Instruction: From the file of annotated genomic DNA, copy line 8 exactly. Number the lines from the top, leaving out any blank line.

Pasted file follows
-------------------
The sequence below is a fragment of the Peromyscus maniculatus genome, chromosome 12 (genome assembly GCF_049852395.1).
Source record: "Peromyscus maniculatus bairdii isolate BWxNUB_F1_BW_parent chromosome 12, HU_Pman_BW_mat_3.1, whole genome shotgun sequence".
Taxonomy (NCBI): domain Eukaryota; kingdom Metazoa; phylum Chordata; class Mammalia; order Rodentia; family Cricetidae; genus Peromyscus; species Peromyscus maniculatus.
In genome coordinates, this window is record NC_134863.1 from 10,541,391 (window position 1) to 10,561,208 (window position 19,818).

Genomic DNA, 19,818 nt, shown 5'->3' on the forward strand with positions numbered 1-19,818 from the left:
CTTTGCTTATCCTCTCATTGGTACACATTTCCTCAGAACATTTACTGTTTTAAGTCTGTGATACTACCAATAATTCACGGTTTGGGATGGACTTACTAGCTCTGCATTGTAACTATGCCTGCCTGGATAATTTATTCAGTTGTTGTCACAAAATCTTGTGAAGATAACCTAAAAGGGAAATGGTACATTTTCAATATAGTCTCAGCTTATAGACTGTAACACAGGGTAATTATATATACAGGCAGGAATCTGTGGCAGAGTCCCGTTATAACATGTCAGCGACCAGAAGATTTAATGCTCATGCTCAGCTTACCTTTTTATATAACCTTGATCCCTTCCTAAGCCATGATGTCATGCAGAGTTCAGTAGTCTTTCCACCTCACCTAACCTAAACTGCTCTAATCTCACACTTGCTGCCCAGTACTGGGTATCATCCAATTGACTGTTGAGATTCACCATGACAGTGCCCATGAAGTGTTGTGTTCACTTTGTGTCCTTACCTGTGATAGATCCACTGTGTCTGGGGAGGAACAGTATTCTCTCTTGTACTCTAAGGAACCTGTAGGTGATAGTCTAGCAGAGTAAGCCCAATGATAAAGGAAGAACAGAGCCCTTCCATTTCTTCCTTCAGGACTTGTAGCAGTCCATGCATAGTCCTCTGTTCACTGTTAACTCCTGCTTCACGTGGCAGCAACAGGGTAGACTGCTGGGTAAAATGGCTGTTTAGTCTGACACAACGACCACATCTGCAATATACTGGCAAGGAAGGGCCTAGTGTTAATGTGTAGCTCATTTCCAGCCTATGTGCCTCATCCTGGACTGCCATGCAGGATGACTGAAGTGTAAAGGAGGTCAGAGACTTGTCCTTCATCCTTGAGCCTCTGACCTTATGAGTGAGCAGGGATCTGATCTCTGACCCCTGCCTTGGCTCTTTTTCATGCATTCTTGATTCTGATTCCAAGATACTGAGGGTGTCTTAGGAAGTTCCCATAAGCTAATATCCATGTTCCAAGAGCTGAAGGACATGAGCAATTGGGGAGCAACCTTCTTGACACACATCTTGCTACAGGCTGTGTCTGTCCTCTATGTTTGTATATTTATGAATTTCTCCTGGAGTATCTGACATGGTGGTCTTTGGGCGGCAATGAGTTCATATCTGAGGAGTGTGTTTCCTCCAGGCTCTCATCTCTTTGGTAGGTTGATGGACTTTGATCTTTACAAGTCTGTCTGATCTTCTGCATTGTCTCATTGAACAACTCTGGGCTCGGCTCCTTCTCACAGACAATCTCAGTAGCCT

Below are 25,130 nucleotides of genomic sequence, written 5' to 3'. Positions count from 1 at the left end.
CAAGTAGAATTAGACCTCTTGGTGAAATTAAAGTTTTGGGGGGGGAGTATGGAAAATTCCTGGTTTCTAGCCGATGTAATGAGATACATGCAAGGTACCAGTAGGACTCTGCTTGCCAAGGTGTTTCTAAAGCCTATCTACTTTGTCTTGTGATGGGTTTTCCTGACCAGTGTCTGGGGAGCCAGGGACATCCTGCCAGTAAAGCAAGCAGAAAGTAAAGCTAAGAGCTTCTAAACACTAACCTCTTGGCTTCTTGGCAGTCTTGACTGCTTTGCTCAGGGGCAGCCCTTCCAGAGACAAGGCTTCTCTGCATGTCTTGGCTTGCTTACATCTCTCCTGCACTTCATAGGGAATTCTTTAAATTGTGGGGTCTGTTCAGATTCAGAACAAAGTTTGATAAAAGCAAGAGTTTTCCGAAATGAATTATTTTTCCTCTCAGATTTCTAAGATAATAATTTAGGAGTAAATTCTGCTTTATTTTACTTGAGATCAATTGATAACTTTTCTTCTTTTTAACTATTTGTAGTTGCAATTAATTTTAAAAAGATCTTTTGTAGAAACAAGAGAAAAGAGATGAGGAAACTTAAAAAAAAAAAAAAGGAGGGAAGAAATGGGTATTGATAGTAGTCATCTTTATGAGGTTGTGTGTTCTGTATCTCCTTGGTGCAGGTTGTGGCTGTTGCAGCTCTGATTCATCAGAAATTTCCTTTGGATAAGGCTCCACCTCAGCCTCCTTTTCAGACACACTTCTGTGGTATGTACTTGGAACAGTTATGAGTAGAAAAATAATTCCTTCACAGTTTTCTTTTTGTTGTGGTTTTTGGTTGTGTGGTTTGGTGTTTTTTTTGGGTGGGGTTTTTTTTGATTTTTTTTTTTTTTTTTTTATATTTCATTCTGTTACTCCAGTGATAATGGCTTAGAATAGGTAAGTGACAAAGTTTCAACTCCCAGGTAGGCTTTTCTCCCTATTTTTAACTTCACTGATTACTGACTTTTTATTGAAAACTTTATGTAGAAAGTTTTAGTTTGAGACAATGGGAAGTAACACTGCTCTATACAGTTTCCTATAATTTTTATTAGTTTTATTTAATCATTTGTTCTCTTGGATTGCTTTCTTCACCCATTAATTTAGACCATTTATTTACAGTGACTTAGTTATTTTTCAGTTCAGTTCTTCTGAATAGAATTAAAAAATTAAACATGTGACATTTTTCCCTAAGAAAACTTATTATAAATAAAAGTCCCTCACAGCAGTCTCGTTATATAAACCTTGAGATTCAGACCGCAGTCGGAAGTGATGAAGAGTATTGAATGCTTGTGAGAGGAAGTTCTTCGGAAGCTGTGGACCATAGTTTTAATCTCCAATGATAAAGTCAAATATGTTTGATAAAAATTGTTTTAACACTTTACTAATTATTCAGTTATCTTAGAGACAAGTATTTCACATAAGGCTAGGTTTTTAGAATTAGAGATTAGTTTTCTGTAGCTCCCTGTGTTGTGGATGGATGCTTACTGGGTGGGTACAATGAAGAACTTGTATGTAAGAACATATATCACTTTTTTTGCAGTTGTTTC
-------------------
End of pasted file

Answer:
CAAGTAGAATTAGACCTCTTGGTGAAATTAAAGTTTTGGGGGGGGAGTATGGAAAATTCCTGGTTTCTAGCCGATGTAATGAGATACATGCAAGGTACCAGTAGGACTCTGCTTGCCAAGGTGTTTCTAAAGCCTATCTACTTTGTCTTGTGATGGGTTTTCCTGACCAGTGTCTGGGGAGCCAGGGACATCCTGCCAGTAAAGCAAGCAGAAAGTAAAGCTAAGAGCTTCTAAACACTAACCTCTTGGCTTCTTGGCAGTCTTGACTGCTTTGCTCAGGGGCAGCCCTTCCAGAGACAAGGCTTCTCTGCATGTCTTGGCTTGCTTACATCTCTCCTGCACTTCATAGGGAATTCTTTAAATTGTGGGGTCTGTTCAGATTCAGAACAAAGTTTGATAAAAGCAAGAGTTTTCCGAAATGAATTATTTTTCCTCTCAGATTTCTAAGATAATAATTTAGGAGTAAATTCTGCTTTATTTTACTTGAGATCAATTGATAACTTTTCTTCTTTTTAACTATTTGTAGTTGCAATTAATTTTAAAAAGATCTTTTGTAGAAACAAGAGAAAAGAGATGAGGAAACTTAAAAAAAAAAAAAAGGAGGGAAGAAATGGGTATTGATAGTAGTCATCTTTATGAGGTTGTGTGTTCTGTATCTCCTTGGTGCAGGTTGTGGCTGTTGCAGCTCTGATTCATCAGAAATTTCCTTTGGATAAGGCTCCACCTCAGCCTCCTTTTCAGACACACTTCTGTGGTATGTACTTGGAACAGTTATGAGTAGAAAAATAATTCCTTCACAGTTTTCTTTTTGTTGTGGTTTTTGGTTGTGTGGTTTGGTGTTTTTTTTGGGTGGGGTTTTTTTTGATTTTTTTTTTTTTTTTTTTATATTTCATTCTGTTACTCCAGTGATAATGGCTTAGAATAGGTAAGTGACAAAGTTTCAACTCCCAGGTAGGCTTTTCTCCCTATTTTTAACTTCACTGATTACTGACTTTTTATTGAAAACTTTATGTAGAAAGTTTTAGTTTGAGACAATGGGAAGTAACACTGCTCTATACAGTTTCCTATAATTTTTATTAGTTTTATTTAATCATTTGTTCTCTTGGATTGCTTTCTTCACCCATTAATTTAGACCATTTATTTACAGTGACTTAGTTATTTTTCAGTTCAGTTCTTCTGAATAGAATTAAAAAATTAAACATGTGACATTTTTCCCTAAGAAAACTTATTATAAATAAAAGTCCCTCACAGCAGTCTCGTTATATAAACCTTGAGATTCAGACCGCAGTCGGAAGTGATGAAGAGTATTGAATGCTTGTGAGAGGAAGTTCTTCGGAAGCTGTGGACCATAGTTTTAATCTCCAATGATAAAGTCAAATATGTTTGATAAAAATTGTTTTAACACTTTACTAATTATTCAGTTATCTTAGAGACAAGTATTTCACATAAGGCTAGGTTTTTAGAATTAGAGATTAGTTTTCTGTAGCTCCCTGTGTTGTGGATGGATGCTTACTGGGTGGGTACAATGAAGAACTTGTATGTAAGAACATATATCACTTTTTTTGCAGTTGTTTC